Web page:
Another small study used functional MRI to evaluate the amplitude of low frequency fluctuations (ALFF) in patients with bilateral GPi deep brain stimulation at a priori clinically optimal settings, nonoptimal settings, and with the device off. ALFF has been shown to reflect the intensity of spontaneous neural activity. All patients showed significantly decreased ALFF in the primary motor cortex and somatosensory cortex comprising leg, trunk, and arm regions with optimal settings compared to the off state. Decreased ALFF in the sensorimotor cortex and increased ALFF in the pons were seen in optimal settings compared to nonoptimal settings. This suggests that optimized GPi deep brain stimulation normalizes aberrant sensorimotor cortex hyperactivity in dystonia (79).
Subthalamic nucleus deep brain stimulation has been explored as an alternative target because of observations of parkinsonian signs, such as bradykinesia in patients with cervical dystonia treated with pallidal stimulation (84). In a series of nine patients assessed with blinded rating scales (TWSTRS), bilateral subthalamic stimulation appeared to be an effective alternative (96). Side effects observed were depression and weight gain, but there was no bradykinesia observed.
Experience with the recording of oscillatory activity in neurons during deep brain stimulation surgery has led to the identification of increased beta synchronization as a physiomarker in Parkinson disease, and current efforts have focused on taking advantage of this to develop responsive closed-loop deep brain stimulation systems to treat this disorder. Similarly, an investigation in cervical dystonia may have identified abnormal theta activity in the internal pallidum as a useful physiomarker that could be of use in future development of responsive deep brain stimulation treatment of cervical dystonia (92).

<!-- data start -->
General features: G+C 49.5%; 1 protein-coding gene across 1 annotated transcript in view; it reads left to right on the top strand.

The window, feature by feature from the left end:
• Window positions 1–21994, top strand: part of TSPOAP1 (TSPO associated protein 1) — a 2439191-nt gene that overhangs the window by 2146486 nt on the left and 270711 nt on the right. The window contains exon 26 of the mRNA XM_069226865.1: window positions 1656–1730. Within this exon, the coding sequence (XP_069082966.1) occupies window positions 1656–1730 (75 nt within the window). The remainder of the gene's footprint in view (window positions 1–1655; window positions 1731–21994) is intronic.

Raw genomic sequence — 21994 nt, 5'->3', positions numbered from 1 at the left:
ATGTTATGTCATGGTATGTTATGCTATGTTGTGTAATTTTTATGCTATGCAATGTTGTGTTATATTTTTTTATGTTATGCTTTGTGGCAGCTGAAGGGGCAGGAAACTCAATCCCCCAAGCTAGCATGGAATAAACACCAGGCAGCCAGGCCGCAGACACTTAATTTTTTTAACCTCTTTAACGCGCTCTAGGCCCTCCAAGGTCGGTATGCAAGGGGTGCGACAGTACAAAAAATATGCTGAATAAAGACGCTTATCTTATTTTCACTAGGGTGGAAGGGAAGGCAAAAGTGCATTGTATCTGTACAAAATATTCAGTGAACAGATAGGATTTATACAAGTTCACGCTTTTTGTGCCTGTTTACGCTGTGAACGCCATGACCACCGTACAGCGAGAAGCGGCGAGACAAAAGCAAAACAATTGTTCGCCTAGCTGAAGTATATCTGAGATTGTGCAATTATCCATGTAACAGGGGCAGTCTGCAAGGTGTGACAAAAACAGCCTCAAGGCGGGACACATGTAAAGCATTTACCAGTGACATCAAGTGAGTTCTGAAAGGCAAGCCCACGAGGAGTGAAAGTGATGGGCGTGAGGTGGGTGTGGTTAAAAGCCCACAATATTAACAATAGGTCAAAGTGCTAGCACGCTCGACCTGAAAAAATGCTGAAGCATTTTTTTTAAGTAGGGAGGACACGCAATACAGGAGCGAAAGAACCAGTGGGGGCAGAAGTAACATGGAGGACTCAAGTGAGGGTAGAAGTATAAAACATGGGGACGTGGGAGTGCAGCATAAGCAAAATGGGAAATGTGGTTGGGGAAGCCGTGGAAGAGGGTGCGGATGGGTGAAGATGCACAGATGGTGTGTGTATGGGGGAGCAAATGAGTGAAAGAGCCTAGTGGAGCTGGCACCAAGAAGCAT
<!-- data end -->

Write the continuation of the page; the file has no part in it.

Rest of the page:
Other surgical procedures. Selective peripheral denervation has been performed in limited numbers of patients with cervical dystonia and appears to be modestly beneficial. This surgical procedure involves sectioning of the nerve twigs supplying the dystonic neck muscles (10). This operation may be considered for patients who are resistant to all other forms of therapy. In a series of 168 patients, 77% had a moderate to excellent improvement in head position, and pain improved in 81% (29). These results were sustained for a follow-up period of 3.4 years in 70% of those who improved. A review of selective peripheral denervation in 53 patients with cervical dystonia evaluated clinical outcomes postoperatively, at 6 months, and at a mean of 42 months (09). All except three patients were secondary nonresponders to botulinum toxin. Follow-up was available for 55 procedures at 6 months and 34 procedures at late follow-up. Statistically significant improvements were seen at both time points in the Tsui scale score and in a Visual Analogue Scale. The major postoperative issues included recurrence of dystonia with a change in muscles involved (51%) and reinnervation of muscles (43%). Clinical symptoms of major concern were seen after 29% of procedures, and 13% of patients had repeat denervations. Thus, although selective peripheral denervation can result in improvement of symptoms and quality of life, the risk of return of symptoms needs to be taken into consideration. A retrospective study evaluating the long-term outcome of selective peripheral denervation in comparison to bilateral GPi deep brain stimulation for cervical dystonia included 35 patients who had at least one year of follow-up (36). Eleven patients who underwent selective peripheral denervation needed additional surgery due to insufficient benefit, whereas only one patient with deep brain stimulation needed a second surgery for repositioning of electrodes. The combined global surgical outcome score for selective peripheral denervation versus deep brain stimulation was “bad” in 65 and 13.3%, “fair to good” in 30 and 26.7%, and marked improvement in five and 60% (p < 0.001). Side effects were reported in 75% of selective peripheral denervation patients and 60% of deep brain stimulation patients and were not significantly different. The most common side effects were sensory disturbance in the selective denervation patients and hardware complications and speech changes in the deep brain stimulation patients. One deep brain stimulation patient had an intraoperative hemorrhage.